Three days after the bank robbery in Saanich, there are still few concrete details released about what happened, and one expert says this is likely to protect the integrity of the investigation.
On Tuesday, members of the Greater Victoria Emergency Response Team were called to the Bank of Montreal in Saanich for a bank robbery. In the incident, two suspects were killed and six police officers were injured.
In the following days, police have released few details, and information on the suspects, what weapons they were using, and the timeline of events are still unknown.
Benjamin Morgan, principal and managing director of the Centre for Crisis & Risk Communications says while it is natural to want to know more, there are likely reasons police aren’t releasing more.
“There are so many questions we want to know. Why and who was in our community? What are they doing here? Who are they?” Morgan said in an interview with CHEK News. “I don’t suspect that that’s being withheld just to keep everybody wondering, I’m certain that there would be some rationale behind withholding that information at this time.”
Morgan says while he isn’t involved in the investigation in Saanich, there are common reasons why details are withheld in investigations like this.
In the U.S., information around active shootings or other high-risk situations is often released shortly after the incident, and Morgan says there are some reasons why investigators in the Saanich robbery can’t do the same.
“Certainly the laws, privacy laws, etc. are a little different in the U.S. than they are here in Canada,” Morgan offered as one potential explanation. “If the deceased family members have not been identified yet that might be one of the considerations. [The information] may be a really important part of the investigation.”
Another piece is in B.C., once the Independent Investigations Office gets involved, Morgan says police departments are limited in what information they are allowed to share.
“In this circumstance certainly was such a big event with injured police officers, with fatalities involved I suspect that the Saanich Police Department is required to not share this type of information, because now it’s in the district or the investigation process of the IIO,” Morgan said.
“So I imagine in many circumstances that the Saanich Police Department will be restricted with what they are able to share.”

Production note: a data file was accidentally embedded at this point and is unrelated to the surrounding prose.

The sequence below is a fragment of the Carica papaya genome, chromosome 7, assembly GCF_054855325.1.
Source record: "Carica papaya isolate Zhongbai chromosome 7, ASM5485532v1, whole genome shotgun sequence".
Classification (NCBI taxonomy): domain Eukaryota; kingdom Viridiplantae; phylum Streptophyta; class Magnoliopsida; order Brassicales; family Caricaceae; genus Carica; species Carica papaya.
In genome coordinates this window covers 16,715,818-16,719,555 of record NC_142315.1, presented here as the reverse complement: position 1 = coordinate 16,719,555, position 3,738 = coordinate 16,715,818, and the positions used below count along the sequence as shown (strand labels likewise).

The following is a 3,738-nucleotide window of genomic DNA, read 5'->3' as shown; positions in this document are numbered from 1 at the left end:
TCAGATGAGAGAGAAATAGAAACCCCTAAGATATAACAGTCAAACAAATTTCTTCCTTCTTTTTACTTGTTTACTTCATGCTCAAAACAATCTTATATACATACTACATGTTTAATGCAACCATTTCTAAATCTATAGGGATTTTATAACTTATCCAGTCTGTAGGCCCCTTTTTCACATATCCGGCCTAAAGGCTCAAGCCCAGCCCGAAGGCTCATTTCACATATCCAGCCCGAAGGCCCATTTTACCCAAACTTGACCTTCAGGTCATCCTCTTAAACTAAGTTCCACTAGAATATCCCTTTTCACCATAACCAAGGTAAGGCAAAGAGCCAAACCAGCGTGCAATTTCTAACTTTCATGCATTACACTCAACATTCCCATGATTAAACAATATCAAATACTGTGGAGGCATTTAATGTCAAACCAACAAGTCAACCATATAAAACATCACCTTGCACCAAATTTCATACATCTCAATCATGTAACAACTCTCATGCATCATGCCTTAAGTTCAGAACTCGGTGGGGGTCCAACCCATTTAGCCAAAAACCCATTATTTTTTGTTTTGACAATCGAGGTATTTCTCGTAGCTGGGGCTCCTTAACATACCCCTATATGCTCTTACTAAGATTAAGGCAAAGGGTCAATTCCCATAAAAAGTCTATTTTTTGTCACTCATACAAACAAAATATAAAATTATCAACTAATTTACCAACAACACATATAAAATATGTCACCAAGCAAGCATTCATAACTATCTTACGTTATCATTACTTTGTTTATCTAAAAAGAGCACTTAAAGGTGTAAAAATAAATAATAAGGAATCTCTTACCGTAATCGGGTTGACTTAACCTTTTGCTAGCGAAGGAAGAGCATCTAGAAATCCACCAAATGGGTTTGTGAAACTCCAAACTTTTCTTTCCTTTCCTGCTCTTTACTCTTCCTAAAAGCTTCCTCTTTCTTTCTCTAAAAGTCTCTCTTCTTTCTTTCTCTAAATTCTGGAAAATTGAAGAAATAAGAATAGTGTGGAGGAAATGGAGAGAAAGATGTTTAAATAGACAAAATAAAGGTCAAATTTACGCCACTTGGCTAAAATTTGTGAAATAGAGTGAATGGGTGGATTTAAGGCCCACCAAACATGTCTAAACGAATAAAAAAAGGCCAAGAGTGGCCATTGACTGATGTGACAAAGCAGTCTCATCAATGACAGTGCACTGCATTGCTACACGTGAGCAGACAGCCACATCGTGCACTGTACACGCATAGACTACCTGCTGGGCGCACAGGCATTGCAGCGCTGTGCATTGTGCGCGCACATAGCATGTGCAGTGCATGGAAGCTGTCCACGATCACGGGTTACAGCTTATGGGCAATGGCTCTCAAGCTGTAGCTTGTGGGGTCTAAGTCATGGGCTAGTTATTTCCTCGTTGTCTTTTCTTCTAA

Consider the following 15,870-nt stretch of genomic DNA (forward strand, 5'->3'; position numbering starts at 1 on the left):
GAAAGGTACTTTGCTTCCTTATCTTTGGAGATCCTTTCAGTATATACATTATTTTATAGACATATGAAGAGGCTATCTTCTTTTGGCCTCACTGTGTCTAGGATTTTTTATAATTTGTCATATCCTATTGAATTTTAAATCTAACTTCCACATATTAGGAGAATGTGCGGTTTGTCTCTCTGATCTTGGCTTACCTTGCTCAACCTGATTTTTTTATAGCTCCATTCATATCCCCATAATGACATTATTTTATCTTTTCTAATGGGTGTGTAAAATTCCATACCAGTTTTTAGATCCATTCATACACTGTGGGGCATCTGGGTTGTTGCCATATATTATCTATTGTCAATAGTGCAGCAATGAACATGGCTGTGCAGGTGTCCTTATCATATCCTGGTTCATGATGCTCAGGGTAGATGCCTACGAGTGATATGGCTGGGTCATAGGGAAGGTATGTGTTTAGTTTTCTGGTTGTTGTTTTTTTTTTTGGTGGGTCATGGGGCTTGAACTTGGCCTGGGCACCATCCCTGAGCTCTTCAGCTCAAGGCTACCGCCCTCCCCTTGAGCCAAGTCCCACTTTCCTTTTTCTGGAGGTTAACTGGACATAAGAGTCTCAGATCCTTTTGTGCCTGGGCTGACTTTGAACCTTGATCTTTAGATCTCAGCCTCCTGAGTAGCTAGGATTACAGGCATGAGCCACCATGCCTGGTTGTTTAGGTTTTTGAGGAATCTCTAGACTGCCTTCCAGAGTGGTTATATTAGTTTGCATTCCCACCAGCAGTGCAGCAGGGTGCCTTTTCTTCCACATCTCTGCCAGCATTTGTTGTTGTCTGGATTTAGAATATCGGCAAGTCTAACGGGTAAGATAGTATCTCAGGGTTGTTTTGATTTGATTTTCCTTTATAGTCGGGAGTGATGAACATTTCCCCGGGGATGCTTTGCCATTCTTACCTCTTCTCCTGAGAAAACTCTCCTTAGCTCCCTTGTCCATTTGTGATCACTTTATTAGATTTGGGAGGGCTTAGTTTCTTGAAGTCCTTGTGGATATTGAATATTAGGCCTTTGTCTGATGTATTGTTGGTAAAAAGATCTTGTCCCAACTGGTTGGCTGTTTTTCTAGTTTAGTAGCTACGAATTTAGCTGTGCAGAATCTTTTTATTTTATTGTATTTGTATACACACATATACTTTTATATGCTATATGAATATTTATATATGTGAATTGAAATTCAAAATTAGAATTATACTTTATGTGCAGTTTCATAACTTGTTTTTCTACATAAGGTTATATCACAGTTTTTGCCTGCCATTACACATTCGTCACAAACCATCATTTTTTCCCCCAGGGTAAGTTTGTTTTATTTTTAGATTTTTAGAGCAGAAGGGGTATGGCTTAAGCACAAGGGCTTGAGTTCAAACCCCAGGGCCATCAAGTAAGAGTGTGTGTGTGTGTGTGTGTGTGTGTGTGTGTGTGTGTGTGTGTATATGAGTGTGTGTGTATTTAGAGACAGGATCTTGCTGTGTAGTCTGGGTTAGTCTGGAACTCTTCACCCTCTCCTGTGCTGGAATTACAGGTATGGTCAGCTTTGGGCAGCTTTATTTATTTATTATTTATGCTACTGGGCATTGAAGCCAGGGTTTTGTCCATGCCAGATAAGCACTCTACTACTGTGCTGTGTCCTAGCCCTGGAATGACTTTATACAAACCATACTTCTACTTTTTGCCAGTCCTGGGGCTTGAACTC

Additionally, Morgan says during investigations it is important to only share verified information, because sharing information then needing to correct it later can sever trust in institutions.
“A very important piece of communications, especially in circumstances like this is trust,” Morgan said. “And if organizations like the Saanich Police Department rush to provide answers without really understanding all of the different layers and all of the different subtleties and they come up with some wrong information that can degrade the trust.”
However, Morgan says that in crisis situations in the absence of official information, the community can fill the void with rumours and speculation.
“As much as the authorities don’t provide information, the community will interject with their own speculation, which can be very damaging and very challenging for many different organizations,” Morgan said.
“We saw that during the Boston Marathon bombing, where it took authorities three to five hours to really be a part of that conversation, and that void was filled with all sorts of speculation and accusations that really took investigators in the wrong direction.”
When crisis communicators are choosing what information to release and not to release, Morgan says there are a few considerations.
First is all information that will affect the public’s safety should be released. He says while the situation is ongoing, the information will be focused on things like telling people in a certain area to shelter in place, or to avoid an area.
The second consideration is determining how much to release in order to get information from the public or potential witnesses, while holding back enough to maintain the integrity of the investigation.
“What I mean by that is if we share the weapons that were used, were ‘x,’ if the police agency doing the investigation is interviewing a potential suspect or somebody that they believe would have information, if all of the details were made public, then if I were the suspect being interviewed, I could easily say ‘oh yes, these are the weapons we used,'” Morgan said.
“Where currently the only people that know what weapons were being used were the people involved in the actual incident. So it’s a it’s a very delicate balance.”
Rob Gordon, professor of criminology at Simon Fraser University says investigators may also still be looking in to motive.
He says banks don’t often have lots of cash on hand, so the robbery is an unusual one.
“It was a very unusual bank robbery for a suburban bank,” Gordon said. “It’s gotta be a very slick operation which is why not many of them occur. I mean, bank robberies in that sort of Butch-Cassidy tradition are a thing of the past.”
Given the weaponry and explosive devices, Gordon believes they were targeting the bank’s vault and safety deposit boxes.
“I think what you might have there is a couple of opportunists who had some inside knowledge and decided that it was worth a shot to get that money,” said Gordon.
-With files from April Lawrence